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Breastfeeding Anaphylaxis


Updated September 22, 2012

Updated September 22, 2012
Anaphylaxis in a breastfeeding woman is a rare medical condition. Symptoms occur in the breastfeeding mother, and can include urticaria and angioedema shortly after the woman breastfeeds, although symptoms can be more severe and even include anaphylaxis. The cause of breastfeeding allergy is not completely clear, but most likely involves various hormones that are active during breastfeeding, such as prolactin and oxytocin.

A report of breastfeeding allergy occurred in a woman three days after the birth of a third child, and only during breastfeeding. Similar symptoms happened after the birth of her second child. Other causes of allergy, including to foods, medicines, and latex, were not found.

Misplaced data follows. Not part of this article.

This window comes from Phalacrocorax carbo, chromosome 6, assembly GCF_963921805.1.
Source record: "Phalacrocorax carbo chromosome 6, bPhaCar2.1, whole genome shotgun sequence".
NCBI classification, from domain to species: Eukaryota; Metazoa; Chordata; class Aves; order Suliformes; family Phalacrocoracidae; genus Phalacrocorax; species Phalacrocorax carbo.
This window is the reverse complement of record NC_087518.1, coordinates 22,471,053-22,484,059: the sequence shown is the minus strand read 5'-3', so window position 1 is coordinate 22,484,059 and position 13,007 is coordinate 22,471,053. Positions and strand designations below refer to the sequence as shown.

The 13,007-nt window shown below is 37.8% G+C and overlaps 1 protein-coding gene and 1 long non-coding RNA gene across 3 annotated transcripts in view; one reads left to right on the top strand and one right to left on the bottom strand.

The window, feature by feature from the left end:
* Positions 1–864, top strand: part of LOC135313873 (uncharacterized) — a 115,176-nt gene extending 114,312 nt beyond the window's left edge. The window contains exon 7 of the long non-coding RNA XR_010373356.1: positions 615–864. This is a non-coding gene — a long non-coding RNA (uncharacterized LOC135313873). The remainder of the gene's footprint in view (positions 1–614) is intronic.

Women who experience allergic reactions with breastfeeding may be able to control symptoms with the use of antihistamines. Those with severe symptoms should have access to injectable epinephrine and may consider stopping breastfeeding.

Learn more about allergies during pregnancy.


McKinney KK, Scranton SE. Breastfeeding Anaphylaxis: A Case Report. Presented at the 2008 American College of Allergy, Asthma and Immunology. Accessed November 11, 2008.

DISCLAIMER: The information contained in this site is for educational purposes only, and should not be used as a substitute for personal care by a licensed physician. Please see your physician for diagnosis and treatment of any concerning symptoms or medical condition.

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